ST. THOMAS — An expungement bill sponsored by Senator Janelle Sarauw was held in the Committee on Homeland Security, Justice and Public Safety Thursday after it was called into question by Attorney General Claude Walker, seen above, who said the measure was the most liberally crafted of its kind in all of the U.S.
“First, before discussing this issue in more detail, I want the members of this committee to understand that I vehemently oppose this measure,” Mr. Walker began. “As written, this proposed legislation is the most liberally-crafted language when compared with the department’s survey of other jurisdictions’ expungement statutes. Today’s proposed measure will allow child molesters, rapists, and depraved murderers to apply for expungement after a period of only five years—and with no limit as to the number of expungements an individual may receive—contrary to other states’ statutes.”
He added, “This legislation, at a minimum, needs to explicitly list which types of felonies should he expungable and which are prohibited.”
Kirsten K. Greenaway, who has a criminal conviction on her record, testified in support of the bill, stating that 18 years ago she found herself around the wrong crowd and got into some trouble. “But I served my time and decided to better my life,” Ms. Greenaway said, adding that prior to her conviction, she was employed as a graduate practical nurse, which all came to a halt following her the 18-year-old incident.
H. Hannibal O’Bryan, deputy chief territorial public defender, testified in support of the bill as well. Among other things, he spoke of a young man he said had taken a wrong plea deal that has to this day hindered this young man’s progress.
“We as a society are charged with the responsibility of getting the most out of all our citizens irrespective of where they start out on the socioeconomic ladder,” Mr. O’Bryan said. “It has been shown on many occasions that the pursuit of happiness is at most an illusion if unaccompanied by realistic opportunity for upward mobility.”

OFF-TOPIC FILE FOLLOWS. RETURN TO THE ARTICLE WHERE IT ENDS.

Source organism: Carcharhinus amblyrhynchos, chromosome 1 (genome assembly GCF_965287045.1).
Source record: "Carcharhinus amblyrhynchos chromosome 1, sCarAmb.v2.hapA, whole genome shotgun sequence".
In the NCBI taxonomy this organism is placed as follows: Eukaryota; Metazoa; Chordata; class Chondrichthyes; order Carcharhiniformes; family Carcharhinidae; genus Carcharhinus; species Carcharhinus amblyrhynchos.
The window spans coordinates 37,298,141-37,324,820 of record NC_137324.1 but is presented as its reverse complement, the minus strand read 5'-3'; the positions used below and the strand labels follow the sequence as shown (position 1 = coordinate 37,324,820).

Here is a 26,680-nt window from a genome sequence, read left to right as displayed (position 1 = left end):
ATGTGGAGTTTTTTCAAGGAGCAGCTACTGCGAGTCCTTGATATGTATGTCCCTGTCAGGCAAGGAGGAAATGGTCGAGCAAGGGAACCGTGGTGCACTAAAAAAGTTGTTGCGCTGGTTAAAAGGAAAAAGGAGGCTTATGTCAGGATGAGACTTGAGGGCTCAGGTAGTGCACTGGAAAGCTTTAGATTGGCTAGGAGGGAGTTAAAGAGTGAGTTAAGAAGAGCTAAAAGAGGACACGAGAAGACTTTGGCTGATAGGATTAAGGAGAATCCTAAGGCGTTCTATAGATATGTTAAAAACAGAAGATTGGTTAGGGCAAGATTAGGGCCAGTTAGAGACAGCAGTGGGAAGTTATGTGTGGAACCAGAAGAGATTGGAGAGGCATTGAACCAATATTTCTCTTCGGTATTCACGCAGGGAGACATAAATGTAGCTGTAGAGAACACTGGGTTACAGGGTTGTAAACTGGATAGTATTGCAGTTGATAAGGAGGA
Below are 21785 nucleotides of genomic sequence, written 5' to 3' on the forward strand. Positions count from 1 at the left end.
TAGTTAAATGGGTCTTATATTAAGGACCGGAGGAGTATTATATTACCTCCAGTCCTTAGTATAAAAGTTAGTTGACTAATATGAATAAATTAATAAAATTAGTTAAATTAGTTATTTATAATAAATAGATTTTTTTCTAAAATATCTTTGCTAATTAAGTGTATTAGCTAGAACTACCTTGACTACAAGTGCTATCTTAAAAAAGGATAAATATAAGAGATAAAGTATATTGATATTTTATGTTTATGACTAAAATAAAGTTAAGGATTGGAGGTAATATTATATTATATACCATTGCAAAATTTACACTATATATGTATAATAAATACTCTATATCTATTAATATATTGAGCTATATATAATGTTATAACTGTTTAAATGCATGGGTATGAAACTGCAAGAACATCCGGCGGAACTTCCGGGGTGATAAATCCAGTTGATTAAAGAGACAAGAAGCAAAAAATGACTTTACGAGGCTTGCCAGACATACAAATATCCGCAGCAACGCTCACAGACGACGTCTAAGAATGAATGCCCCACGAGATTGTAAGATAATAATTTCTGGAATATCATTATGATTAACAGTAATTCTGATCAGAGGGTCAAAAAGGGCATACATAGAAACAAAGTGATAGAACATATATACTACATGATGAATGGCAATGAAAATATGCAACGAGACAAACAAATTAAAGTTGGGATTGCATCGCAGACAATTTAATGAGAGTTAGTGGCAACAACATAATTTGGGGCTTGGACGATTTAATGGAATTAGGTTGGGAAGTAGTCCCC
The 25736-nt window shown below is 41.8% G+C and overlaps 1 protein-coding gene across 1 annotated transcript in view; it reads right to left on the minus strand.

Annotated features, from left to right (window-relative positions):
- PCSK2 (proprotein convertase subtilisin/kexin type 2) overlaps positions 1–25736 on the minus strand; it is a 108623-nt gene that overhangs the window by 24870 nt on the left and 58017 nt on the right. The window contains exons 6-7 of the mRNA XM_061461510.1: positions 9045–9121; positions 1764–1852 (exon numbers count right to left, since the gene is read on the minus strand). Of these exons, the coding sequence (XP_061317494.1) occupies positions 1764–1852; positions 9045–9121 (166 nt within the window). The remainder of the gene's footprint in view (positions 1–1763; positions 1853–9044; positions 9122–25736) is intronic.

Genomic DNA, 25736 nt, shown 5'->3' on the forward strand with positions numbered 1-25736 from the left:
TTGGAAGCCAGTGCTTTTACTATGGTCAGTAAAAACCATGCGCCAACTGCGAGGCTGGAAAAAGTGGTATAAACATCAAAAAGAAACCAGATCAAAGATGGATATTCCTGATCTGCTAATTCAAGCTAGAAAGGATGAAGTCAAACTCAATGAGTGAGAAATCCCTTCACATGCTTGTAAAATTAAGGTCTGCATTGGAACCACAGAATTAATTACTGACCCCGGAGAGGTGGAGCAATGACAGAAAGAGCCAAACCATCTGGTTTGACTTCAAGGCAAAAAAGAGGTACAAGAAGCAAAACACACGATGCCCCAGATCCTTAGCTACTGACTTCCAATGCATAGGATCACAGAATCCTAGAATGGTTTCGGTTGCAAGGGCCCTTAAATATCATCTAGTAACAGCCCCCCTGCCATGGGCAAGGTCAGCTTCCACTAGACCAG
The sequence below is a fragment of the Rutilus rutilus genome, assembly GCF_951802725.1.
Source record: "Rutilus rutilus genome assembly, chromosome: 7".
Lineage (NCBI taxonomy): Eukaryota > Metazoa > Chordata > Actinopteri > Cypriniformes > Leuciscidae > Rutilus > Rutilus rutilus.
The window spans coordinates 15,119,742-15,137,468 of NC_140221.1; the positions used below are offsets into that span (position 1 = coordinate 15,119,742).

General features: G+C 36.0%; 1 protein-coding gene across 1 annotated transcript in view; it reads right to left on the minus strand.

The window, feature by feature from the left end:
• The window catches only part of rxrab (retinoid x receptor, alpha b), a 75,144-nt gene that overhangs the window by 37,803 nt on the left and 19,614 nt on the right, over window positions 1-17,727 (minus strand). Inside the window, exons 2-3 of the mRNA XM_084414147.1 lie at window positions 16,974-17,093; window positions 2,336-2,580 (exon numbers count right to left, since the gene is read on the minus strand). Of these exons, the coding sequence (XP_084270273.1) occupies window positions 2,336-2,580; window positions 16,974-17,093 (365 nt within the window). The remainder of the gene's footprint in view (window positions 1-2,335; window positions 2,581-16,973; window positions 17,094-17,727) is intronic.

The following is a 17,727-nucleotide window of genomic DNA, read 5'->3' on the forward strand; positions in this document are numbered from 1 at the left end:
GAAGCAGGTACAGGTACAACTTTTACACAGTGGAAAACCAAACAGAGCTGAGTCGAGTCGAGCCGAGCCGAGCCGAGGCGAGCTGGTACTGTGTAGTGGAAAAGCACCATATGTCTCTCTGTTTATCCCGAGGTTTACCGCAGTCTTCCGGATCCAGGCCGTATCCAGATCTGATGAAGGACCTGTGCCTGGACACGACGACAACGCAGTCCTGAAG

But lawmakers — and even the bill’s sponsor, Ms. Sarauw — agreed with Mr. Walker’s concerns.
“The department cannot stress enough the gravity of what a felony crime may encompass—murder, rape, kidnapping, and domestic violence are but a few. As attorney general, I would not support any legislation that would allow all felonies carte blanche to be eligible for expungement—as this proposed measure does,” Mr. Walker said.
“There must be as much deterrence as possible for the most wicked or violent crimes. While the department understands that offenders convicted of a felony are entitled to a new start in life following their sentence, it is also cognizant of the fact that some of these individuals will re-offend in the future—oftentimes by committing crimes that are more serious than the ones they were previously convicted of—or have committed such a heinous felony that expungement is not warranted to begin with,” the attorney general added.
He said that language in the bill setting to five years the time before offenders can apply for expungement would adversely affect the Department of Justice’s ability to charge someone as a habitual offender. “In other words, if someone commits a felony within ten years of completing a sentence for a previous felony, then the department would be able to apply for habitual offender status for that individual. However, if that person has applied for and received an expungement within that ten-year period, then the habitual offender statute would be undermined. What would be the point of having a ten-year habitual offender statute if after five years a felon can apply for expungement,” Mr. Walker said.
Also of concern to D.O.J. was that the measure gave no guideline aside from passage of time to expungement one’s criminal record, and it sets no limit, either.
“There is no suggested guidelines or factors for a judge to follow when considering if the felon is rehabilitated—such as age, severity of the crime, and freedom from other criminal convictions,” the A.G. said. “In some jurisdictions, a court may grant expungement once, but this proposed legislation appears to allow convicted felons to apply multiple times—leading to an abuse and manipulation of the process.”
The bill was voted to be held in committee by all senators present at the hearing — Senator Bryan Smith, chairman of the committee, Jean Forde and Ms. Sarauw.
In other action, lawmakers voted favorably for Bill No. 32-0241 – An Act amending title 23 Virgin Islands Code, Chapter 10, sections 1006 and 1007, relating to the Virgin Islands Emergency Management Plan and Virgin Islands Territorial Management and Homeland Security Council.
It will be forwarded to the Committee on Rules and Judiciary.